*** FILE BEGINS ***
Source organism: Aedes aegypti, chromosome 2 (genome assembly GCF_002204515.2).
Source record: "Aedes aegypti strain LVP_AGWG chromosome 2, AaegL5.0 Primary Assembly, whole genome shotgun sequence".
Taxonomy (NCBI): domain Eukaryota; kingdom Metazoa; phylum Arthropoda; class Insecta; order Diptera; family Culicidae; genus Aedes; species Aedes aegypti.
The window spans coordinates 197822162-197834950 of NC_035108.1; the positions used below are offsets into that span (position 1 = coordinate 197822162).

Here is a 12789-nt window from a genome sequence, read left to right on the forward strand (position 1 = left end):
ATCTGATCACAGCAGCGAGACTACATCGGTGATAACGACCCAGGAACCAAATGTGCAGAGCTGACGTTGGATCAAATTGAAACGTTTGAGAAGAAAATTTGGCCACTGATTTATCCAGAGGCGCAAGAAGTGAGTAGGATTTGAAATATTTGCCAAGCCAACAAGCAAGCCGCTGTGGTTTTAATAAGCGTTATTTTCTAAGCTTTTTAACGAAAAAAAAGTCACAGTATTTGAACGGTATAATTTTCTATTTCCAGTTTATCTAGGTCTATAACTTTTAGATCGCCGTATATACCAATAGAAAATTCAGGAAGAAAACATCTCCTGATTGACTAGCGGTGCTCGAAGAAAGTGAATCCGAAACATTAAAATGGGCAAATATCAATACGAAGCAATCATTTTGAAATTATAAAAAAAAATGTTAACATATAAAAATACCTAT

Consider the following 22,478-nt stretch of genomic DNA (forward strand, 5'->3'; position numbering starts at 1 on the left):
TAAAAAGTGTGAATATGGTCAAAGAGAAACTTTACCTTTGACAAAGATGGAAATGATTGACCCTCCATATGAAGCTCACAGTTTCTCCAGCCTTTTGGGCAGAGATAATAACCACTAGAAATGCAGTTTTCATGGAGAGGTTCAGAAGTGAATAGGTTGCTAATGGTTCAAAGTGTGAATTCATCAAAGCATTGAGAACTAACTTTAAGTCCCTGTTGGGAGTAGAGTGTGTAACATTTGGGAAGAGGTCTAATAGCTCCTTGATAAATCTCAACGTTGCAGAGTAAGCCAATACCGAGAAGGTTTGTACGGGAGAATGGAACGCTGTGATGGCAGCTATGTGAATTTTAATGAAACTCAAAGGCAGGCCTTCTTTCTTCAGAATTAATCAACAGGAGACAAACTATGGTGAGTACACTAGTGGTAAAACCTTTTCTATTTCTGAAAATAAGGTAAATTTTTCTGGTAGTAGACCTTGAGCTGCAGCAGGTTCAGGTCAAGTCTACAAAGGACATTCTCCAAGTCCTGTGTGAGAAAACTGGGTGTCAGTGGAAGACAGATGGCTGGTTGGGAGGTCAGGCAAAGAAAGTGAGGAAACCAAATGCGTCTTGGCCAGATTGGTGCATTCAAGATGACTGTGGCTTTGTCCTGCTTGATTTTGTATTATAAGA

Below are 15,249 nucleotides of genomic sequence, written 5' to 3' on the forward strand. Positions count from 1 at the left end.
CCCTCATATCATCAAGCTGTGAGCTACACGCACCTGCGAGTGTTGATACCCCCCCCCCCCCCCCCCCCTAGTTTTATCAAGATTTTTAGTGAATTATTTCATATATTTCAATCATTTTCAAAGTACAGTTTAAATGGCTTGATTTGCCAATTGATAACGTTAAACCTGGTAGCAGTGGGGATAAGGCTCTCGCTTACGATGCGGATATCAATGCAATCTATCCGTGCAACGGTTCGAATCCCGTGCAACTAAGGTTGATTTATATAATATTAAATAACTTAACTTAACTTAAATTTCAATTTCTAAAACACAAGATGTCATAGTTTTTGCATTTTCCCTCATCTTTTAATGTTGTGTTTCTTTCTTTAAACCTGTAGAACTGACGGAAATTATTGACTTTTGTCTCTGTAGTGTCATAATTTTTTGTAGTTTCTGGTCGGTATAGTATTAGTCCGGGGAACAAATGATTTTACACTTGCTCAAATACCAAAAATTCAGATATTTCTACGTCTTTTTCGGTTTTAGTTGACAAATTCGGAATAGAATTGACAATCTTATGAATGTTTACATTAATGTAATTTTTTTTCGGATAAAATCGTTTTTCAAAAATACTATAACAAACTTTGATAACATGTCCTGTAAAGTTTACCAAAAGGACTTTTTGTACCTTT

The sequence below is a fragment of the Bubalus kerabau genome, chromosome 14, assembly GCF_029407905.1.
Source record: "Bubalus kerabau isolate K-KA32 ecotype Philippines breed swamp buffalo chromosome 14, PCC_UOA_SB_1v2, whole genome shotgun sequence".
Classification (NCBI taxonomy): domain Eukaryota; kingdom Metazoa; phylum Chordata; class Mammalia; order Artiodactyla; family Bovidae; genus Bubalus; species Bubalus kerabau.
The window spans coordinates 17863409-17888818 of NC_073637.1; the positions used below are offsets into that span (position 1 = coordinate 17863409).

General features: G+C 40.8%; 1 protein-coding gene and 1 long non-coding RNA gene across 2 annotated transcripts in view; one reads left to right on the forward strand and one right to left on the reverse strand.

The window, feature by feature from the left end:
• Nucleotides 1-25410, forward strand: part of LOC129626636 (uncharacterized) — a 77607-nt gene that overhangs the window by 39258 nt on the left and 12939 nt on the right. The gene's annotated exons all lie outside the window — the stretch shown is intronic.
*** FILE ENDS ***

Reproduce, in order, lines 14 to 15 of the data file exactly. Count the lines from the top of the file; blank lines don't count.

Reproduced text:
The window spans coordinates 17863409-17888818 of NC_073637.1; the positions used below are offsets into that span (position 1 = coordinate 17863409).

General features: G+C 40.8%; 1 protein-coding gene and 1 long non-coding RNA gene across 2 annotated transcripts in view; one reads left to right on the forward strand and one right to left on the reverse strand.